Local, regional and tribal governments and metropolitan planning organizations can apply for fiscal year 2023 funding to prevent roadway deaths and injuries under the Department of Transportation’s Safe Streets and Roads for All program, also known as SS4A, the department announced.
Grants are available to develop and improve or implement safety action plans focused on all road users, including pedestrians, cyclists, public transportation riders and others. Local governments can apply for planning and demonstration grants worth $100,000 to $10 million and implementation grants from $2.5 million to $25 million.
The Transportation Department will award the grants “on a competitive basis to support planning, infrastructure, behavioral, and operational initiatives to prevent death and serious injury on roads and streets,” the notice says. Applications are due July 10.
Federal, state and local lawmakers are increasingly concerned about roadway deaths and injuries, which have risen in recent years. According to National Highway Traffic Safety Administration estimates, traffic deaths declined 0.2% during the first nine months of 2022 compared with the same period in 2021. But that followed year-over-year increases of 4.9% and an estimated 12.3% during the first nine months of 2020 and 2021, respectively.
Policymakers are growing especially worried about fatalities among pedestrians and cyclists, which rose 2% and 8% during the first six months of 2022 compared with the same period in 2021, according to NHTSA.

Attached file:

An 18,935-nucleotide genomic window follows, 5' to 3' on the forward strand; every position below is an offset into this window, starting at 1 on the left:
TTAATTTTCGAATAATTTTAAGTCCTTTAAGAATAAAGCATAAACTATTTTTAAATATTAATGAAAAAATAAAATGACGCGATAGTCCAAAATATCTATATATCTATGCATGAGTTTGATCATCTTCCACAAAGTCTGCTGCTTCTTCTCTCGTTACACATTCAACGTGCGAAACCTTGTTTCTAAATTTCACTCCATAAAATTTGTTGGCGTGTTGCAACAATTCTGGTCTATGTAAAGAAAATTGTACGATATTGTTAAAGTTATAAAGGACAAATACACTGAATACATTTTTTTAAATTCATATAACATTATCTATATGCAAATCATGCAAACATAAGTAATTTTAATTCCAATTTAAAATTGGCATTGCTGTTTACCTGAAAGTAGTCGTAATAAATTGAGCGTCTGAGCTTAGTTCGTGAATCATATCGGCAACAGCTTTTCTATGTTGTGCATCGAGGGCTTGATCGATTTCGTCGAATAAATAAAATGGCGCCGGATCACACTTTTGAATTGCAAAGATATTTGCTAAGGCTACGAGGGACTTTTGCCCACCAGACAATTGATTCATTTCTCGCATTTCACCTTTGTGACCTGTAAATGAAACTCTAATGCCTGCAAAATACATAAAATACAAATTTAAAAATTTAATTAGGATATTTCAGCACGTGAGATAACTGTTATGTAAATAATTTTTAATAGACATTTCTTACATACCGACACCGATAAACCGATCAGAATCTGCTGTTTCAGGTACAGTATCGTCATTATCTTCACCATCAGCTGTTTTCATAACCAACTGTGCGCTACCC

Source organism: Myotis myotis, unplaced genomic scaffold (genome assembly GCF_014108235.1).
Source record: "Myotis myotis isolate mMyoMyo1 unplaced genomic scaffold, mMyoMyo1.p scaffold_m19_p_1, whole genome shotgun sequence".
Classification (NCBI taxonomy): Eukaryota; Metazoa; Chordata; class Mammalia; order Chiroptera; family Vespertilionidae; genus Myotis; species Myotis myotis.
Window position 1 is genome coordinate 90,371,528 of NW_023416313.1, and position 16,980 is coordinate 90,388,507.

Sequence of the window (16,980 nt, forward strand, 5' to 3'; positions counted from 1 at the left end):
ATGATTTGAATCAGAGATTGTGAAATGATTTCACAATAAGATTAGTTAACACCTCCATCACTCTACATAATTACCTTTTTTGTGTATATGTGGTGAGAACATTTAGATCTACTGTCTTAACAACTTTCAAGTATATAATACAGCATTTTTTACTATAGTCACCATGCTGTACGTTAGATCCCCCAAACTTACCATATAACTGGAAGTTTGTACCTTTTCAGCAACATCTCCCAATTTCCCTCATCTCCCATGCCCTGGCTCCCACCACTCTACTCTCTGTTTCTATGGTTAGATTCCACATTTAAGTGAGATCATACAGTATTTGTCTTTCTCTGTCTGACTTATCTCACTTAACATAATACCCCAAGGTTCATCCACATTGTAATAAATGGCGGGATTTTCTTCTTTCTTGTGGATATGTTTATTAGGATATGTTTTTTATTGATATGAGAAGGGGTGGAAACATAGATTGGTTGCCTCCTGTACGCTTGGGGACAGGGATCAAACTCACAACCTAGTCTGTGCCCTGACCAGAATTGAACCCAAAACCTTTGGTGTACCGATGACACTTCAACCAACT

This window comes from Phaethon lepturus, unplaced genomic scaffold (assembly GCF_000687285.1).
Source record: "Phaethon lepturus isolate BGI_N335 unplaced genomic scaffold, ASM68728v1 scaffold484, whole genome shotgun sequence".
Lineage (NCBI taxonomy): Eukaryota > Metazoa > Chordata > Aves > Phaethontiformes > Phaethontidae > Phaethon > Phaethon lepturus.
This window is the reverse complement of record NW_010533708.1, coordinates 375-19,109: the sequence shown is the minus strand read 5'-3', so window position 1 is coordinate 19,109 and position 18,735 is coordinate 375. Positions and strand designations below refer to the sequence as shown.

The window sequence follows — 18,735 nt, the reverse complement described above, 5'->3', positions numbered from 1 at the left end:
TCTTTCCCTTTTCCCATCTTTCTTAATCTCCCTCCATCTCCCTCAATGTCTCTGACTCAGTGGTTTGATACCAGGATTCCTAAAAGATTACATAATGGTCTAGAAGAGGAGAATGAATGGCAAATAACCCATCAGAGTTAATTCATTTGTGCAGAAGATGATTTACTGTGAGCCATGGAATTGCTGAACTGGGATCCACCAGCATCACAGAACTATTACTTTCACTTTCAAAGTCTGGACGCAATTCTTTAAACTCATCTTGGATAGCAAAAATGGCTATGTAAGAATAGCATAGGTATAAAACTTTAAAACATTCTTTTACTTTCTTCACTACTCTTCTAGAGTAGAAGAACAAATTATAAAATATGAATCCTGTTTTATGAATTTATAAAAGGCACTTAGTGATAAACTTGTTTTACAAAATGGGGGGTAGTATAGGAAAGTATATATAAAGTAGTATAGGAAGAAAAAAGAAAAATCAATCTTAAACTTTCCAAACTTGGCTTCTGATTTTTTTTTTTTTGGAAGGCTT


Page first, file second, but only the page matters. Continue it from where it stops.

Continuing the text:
Under the 2021 bipartisan infrastructure law, Congress provided the Transportation Department with $1 billion in fiscal year 2023 for the SS4A grant program.
The fiscal year 2023 application process differs significantly from last year, DOT said. Notable changes include a switch from Grants.gov to Valid Eval for application submission, a new definition of underserved community and substantive changes to both grant types under the SS4A program. The program changed from providing action plan grants to providing planning and demonstration grants, according to the notice of funding opportunity. Implementation grants also received updates, including new funding award amounts and selection criteria.
Correction: An earlier version of this story provided an incorrect time frame for the NHTSA figures on pedestrian and cyclist deaths in the fifth paragraph. Those figures compared the first six months of 2022 and 2021.